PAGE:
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The Vigilant, - new comic from Rebellion 
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Joined: 02 Oct 2008, 22:53
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Location: Mancave.
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Went into my local WHSmith today and saw a few copies between 2000AD and Judge Dredd Megazine.

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30 Aug 2018, 18:07
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Joined: 23 Oct 2017, 18:04
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Hi everyone,

So I picked this up the other day and was reasonably excited to read it. I gave it a shot, but I really, really, really didn't like the direction of travel Rebellion has set for these legacy characters. What had originally made these characters popular wasn't there aping of the american superhero genre or its tropes (leopard asode), but their own peculiar premises, and somewhat whimsical plotting (emblematic of many a boys adventure strip from the period). Another gritty 'mature readers' expansive universe, ala American DC really wasn't the greatest move. Perhaps this speaks to why this book has failed to resonate with fans of the original material, a disconnect between nostalgia and what Rebellion think is commercially possible when looking out over their expanded catalogue of characters; held against their american counterparts who could blame them for this attempt, but personally I thought it was lazy and lacked imagination.

Rebellion, like all publishers maintain a certain responsibility to ensure the comic medium continues, if only to ensure their own returns- why could they not have utilised these characters to introduce younger readers to comic books? I'm not suggesting a 'watered down' book out of step with the current vouge for more sophisticated story telling and narrative, but really, does the industry need yet another dark 'superhero' universe aimed squarely at a mature audience?

Seth


03 Sep 2018, 01:00
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Joined: 12 May 2009, 18:20
Posts: 1150
Location: Suffolk, England
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Seth wrote:
Hi everyone,

So I picked this up the other day and was reasonably excited to read it. I gave it a shot, but I really, really, really didn't like the direction of travel Rebellion has set for these legacy characters. What had originally made these characters popular wasn't there aping of the american superhero genre or its tropes (leopard asode), but their own peculiar premises, and somewhat whimsical plotting (emblematic of many a boys adventure strip from the period). Another gritty 'mature readers' expansive universe, ala American DC really wasn't the greatest move. Perhaps this speaks to why this book has failed to resonate with fans of the original material, a disconnect between nostalgia and what Rebellion think is commercially possible when looking out over their expanded catalogue of characters; held against their american counterparts who could blame them for this attempt, but personally I thought it was lazy and lacked imagination.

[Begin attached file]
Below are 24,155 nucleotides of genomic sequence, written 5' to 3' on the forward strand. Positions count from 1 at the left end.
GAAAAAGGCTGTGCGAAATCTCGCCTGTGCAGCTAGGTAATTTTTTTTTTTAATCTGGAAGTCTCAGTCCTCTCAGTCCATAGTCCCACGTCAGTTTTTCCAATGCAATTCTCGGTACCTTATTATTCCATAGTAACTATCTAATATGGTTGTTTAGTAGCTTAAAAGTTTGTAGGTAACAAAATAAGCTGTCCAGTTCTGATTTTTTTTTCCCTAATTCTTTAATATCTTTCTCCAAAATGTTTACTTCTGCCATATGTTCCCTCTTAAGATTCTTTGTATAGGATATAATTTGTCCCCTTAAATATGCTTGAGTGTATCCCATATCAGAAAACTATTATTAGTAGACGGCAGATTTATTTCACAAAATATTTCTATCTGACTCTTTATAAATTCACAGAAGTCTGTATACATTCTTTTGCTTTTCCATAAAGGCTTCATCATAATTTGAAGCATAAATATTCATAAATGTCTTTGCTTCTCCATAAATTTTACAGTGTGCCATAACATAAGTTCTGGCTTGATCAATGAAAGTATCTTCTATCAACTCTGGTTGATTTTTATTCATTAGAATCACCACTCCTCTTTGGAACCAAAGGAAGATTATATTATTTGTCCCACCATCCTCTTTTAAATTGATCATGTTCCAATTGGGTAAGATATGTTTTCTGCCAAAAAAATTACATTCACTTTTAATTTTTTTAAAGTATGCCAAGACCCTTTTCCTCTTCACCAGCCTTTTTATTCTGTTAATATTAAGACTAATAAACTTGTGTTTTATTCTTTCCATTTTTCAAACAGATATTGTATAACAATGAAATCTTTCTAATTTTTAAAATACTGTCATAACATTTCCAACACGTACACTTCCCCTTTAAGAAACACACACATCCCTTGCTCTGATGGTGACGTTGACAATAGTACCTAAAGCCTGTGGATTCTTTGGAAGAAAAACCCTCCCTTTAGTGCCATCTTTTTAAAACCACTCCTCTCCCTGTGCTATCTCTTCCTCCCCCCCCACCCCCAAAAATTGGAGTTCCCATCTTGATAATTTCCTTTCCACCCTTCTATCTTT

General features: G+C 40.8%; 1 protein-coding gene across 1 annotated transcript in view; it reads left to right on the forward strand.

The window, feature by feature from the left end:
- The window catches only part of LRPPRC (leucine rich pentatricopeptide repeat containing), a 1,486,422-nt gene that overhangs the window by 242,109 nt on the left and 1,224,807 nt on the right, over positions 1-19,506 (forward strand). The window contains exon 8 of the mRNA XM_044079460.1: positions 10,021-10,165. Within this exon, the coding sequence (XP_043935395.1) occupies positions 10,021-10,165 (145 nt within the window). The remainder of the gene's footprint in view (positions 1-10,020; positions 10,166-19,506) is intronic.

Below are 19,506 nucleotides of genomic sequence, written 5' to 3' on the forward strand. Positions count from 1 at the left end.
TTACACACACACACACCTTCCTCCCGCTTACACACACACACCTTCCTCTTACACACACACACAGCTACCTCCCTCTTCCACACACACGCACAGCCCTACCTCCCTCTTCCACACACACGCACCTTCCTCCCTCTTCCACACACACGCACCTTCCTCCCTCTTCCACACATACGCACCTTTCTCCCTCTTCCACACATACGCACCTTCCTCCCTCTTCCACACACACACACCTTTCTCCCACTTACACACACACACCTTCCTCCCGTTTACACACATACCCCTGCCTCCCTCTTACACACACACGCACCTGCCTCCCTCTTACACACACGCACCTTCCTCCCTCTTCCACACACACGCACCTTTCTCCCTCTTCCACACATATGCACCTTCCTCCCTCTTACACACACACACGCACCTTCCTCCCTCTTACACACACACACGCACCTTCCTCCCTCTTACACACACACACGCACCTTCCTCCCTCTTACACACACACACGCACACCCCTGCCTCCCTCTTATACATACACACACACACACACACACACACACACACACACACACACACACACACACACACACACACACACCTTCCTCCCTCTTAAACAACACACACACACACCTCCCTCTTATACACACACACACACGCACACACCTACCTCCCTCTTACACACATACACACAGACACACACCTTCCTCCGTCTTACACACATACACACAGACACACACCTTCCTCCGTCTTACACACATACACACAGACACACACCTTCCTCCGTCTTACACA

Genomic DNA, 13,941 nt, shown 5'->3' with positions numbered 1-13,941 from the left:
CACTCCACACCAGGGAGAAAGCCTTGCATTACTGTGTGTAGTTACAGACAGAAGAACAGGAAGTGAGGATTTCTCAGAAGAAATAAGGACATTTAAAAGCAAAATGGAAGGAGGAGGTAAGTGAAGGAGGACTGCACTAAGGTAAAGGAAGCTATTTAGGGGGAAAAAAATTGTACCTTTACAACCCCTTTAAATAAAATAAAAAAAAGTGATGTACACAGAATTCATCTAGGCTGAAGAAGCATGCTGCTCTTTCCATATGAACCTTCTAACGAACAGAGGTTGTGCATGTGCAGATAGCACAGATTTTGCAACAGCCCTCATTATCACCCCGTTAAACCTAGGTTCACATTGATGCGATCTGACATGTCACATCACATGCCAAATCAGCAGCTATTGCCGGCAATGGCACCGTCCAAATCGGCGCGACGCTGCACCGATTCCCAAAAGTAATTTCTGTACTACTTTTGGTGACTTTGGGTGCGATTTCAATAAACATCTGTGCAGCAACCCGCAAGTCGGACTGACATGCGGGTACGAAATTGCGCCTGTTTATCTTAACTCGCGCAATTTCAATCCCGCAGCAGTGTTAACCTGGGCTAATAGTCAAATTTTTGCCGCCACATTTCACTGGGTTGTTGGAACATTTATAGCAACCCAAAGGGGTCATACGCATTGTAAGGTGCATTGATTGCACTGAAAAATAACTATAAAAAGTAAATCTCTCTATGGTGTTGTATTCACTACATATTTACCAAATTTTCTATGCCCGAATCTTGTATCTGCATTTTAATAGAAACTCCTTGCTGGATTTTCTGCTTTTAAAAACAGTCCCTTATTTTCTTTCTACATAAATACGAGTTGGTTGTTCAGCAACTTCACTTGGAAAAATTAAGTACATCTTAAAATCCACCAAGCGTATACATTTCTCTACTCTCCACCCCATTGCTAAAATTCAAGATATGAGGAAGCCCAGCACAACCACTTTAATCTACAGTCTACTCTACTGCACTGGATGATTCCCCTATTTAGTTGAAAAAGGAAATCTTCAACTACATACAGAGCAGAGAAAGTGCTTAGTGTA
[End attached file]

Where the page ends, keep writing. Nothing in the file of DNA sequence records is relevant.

Rebellion, like all publishers maintain a certain responsibility to ensure the comic medium continues, if only to ensure their own returns- why could they not have utilised these characters to introduce younger readers to comic books? I'm not suggesting a 'watered down' book out of step with the current vouge for more sophisticated story telling and narrative, but really, does the industry need yet another dark 'superhero' universe aimed squarely at a mature audience?

Seth
Simple answer: they're a business, they are there to make money so they need to appeal to the audience that already exists, and most comics readers nowadays are adults who are primarily into American superheroes. Kids don't really read comics these days, so there's little point in creating comics in the traditional mould which simply would not find an audience. Anyway, I was a fan of the original material, and this certainly succeeded for me...

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16 Sep 2018, 16:18
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Joined: 17 Jul 2011, 14:51
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Never managed to find a copy I'm afraid.

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16 Sep 2018, 20:35
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Throgmorton

Joined: 01 Mar 2006, 20:00
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I picked up the digital edition. To be honest, I’m underwhelmed, but I’m allowed to be.


05 Oct 2018, 20:24
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Joined: 31 Oct 2011, 21:41
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I'm very much with Seth on this one. I slapped down my £2.99 simply to encourage Rebellion to keep on releasing fresh British comics (which they seem to be doing with Sniper Elite) but the story aped the typical American superhero group format to such an extent that I thought "Why bother?".

Yes, it makes commercial sense update things for a modern audience, but if there is nothing to differentiate itself from other products on the shelves then I would suggest that it's long-term prospects are not good.

<mild spoilers follow>

The Adam Eterno retcon was too similar to what Alan Moore did with Swamp Thing (and totally unnecessary imho) but the one thing I did like was the way they tied the Blake Edmonds featurette into British comics lore. Perhaps moving the characters around within various parts of the British comics universe could give it the distinction that was lacking from the main story whilst also appealing to the American market with the super-team format.


14 Oct 2018, 20:18
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